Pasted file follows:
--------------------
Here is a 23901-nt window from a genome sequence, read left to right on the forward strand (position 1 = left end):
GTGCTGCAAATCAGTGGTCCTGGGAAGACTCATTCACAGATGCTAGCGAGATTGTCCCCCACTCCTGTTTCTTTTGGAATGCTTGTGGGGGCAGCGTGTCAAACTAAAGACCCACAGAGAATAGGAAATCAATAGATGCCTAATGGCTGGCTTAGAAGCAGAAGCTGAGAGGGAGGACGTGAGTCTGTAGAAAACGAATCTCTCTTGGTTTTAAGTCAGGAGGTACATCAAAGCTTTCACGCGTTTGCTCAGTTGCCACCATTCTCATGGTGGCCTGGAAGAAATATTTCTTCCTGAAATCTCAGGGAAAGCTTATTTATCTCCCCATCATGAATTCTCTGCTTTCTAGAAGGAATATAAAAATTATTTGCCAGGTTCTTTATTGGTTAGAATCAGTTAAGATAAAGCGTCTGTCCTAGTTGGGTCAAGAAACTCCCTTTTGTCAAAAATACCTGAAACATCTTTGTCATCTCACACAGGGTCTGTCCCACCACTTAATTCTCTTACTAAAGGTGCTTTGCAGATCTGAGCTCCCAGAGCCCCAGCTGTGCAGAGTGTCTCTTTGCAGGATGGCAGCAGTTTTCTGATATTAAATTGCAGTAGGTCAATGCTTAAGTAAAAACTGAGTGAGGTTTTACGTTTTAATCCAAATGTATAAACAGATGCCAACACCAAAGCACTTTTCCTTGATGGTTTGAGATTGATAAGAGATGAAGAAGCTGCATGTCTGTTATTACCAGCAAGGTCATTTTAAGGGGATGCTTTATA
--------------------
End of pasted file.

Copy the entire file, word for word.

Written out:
Here is a 23901-nt window from a genome sequence, read left to right on the forward strand (position 1 = left end):
GTGCTGCAAATCAGTGGTCCTGGGAAGACTCATTCACAGATGCTAGCGAGATTGTCCCCCACTCCTGTTTCTTTTGGAATGCTTGTGGGGGCAGCGTGTCAAACTAAAGACCCACAGAGAATAGGAAATCAATAGATGCCTAATGGCTGGCTTAGAAGCAGAAGCTGAGAGGGAGGACGTGAGTCTGTAGAAAACGAATCTCTCTTGGTTTTAAGTCAGGAGGTACATCAAAGCTTTCACGCGTTTGCTCAGTTGCCACCATTCTCATGGTGGCCTGGAAGAAATATTTCTTCCTGAAATCTCAGGGAAAGCTTATTTATCTCCCCATCATGAATTCTCTGCTTTCTAGAAGGAATATAAAAATTATTTGCCAGGTTCTTTATTGGTTAGAATCAGTTAAGATAAAGCGTCTGTCCTAGTTGGGTCAAGAAACTCCCTTTTGTCAAAAATACCTGAAACATCTTTGTCATCTCACACAGGGTCTGTCCCACCACTTAATTCTCTTACTAAAGGTGCTTTGCAGATCTGAGCTCCCAGAGCCCCAGCTGTGCAGAGTGTCTCTTTGCAGGATGGCAGCAGTTTTCTGATATTAAATTGCAGTAGGTCAATGCTTAAGTAAAAACTGAGTGAGGTTTTACGTTTTAATCCAAATGTATAAACAGATGCCAACACCAAAGCACTTTTCCTTGATGGTTTGAGATTGATAAGAGATGAAGAAGCTGCATGTCTGTTATTACCAGCAAGGTCATTTTAAGGGGATGCTTTATA